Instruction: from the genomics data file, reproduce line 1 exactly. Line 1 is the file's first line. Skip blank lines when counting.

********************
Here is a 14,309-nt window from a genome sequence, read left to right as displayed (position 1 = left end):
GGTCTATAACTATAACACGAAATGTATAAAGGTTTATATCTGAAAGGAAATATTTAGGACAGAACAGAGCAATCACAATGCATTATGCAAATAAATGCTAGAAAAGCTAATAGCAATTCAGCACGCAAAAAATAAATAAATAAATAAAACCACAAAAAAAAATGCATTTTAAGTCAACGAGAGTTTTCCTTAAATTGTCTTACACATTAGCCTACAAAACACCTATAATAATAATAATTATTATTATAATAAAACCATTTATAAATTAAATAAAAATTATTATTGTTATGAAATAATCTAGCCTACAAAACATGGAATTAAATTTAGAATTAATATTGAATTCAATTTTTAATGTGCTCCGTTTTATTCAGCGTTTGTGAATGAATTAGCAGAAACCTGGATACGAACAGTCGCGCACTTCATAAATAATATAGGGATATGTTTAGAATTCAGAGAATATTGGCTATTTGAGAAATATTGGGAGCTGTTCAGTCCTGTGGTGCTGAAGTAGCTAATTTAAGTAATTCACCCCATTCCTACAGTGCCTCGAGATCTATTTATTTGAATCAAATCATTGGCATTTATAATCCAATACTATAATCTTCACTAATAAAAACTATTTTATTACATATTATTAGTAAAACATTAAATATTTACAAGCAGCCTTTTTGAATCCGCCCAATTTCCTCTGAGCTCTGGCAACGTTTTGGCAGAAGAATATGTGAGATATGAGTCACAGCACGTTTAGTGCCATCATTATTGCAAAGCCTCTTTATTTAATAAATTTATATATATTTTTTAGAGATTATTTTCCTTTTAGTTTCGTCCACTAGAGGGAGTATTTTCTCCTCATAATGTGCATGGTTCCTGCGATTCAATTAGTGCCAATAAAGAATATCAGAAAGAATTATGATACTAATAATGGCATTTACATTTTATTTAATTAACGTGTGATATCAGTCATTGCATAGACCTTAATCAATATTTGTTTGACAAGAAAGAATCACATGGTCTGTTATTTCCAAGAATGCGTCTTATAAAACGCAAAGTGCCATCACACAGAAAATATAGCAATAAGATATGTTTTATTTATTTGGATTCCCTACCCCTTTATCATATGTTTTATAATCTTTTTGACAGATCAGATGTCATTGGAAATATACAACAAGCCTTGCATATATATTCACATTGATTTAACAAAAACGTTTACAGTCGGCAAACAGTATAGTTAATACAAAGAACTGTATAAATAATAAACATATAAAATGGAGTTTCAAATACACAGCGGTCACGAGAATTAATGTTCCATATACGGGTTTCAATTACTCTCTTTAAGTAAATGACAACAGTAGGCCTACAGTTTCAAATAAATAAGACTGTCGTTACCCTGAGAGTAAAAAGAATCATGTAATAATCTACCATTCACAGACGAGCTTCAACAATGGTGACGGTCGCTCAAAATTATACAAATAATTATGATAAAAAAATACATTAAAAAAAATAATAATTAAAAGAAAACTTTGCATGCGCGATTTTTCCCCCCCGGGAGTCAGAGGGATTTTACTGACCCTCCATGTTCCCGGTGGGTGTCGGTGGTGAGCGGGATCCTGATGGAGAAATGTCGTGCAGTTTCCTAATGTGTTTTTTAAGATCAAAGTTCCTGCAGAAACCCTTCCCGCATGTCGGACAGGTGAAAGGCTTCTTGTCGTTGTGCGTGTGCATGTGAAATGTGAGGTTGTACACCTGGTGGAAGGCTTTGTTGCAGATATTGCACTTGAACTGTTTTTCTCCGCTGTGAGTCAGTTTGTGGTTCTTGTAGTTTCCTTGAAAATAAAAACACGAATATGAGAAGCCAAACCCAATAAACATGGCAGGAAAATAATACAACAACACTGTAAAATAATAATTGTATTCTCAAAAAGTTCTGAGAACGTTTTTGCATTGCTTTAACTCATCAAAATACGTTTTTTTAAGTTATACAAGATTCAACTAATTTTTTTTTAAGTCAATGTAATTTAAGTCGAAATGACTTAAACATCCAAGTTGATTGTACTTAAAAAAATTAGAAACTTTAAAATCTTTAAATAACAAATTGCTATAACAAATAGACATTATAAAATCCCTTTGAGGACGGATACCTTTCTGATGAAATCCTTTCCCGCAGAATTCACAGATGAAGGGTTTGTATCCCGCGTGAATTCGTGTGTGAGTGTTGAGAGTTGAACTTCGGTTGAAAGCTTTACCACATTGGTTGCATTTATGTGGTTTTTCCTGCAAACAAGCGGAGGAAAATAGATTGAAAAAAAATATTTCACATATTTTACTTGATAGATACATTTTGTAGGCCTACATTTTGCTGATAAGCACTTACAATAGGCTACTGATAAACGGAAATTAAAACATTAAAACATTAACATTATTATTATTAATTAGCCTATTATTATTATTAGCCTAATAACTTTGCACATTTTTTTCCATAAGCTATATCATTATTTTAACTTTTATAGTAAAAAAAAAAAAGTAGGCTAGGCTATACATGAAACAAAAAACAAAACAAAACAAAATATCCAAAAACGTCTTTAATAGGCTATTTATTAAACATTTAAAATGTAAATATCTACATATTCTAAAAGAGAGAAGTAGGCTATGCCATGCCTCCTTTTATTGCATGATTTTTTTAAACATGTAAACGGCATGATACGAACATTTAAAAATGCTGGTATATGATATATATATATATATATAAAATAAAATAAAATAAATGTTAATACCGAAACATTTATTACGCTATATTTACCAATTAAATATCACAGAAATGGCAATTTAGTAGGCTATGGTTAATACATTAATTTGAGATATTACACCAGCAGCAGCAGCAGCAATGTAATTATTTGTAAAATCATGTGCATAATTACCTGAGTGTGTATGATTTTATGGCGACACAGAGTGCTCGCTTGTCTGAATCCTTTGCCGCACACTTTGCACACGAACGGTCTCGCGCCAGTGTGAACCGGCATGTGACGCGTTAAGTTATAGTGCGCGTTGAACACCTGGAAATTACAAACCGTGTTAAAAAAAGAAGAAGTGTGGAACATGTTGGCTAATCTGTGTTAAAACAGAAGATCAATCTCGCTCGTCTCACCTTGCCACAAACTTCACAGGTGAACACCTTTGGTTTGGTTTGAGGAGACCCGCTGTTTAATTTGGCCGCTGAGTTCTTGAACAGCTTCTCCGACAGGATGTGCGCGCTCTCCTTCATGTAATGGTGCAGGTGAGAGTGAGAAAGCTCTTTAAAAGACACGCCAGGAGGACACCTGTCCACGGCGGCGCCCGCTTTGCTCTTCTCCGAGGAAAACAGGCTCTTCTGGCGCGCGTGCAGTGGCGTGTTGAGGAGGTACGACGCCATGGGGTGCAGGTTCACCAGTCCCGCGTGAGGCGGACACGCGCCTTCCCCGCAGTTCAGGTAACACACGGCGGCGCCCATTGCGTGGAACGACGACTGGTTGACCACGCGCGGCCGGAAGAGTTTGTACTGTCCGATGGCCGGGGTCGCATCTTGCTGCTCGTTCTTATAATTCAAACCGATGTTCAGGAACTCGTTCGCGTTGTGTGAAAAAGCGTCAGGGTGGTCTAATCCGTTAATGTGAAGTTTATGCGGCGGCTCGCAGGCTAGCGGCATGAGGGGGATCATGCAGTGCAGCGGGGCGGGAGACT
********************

Here is a 14,309-nt window from a genome sequence, read left to right as displayed (position 1 = left end):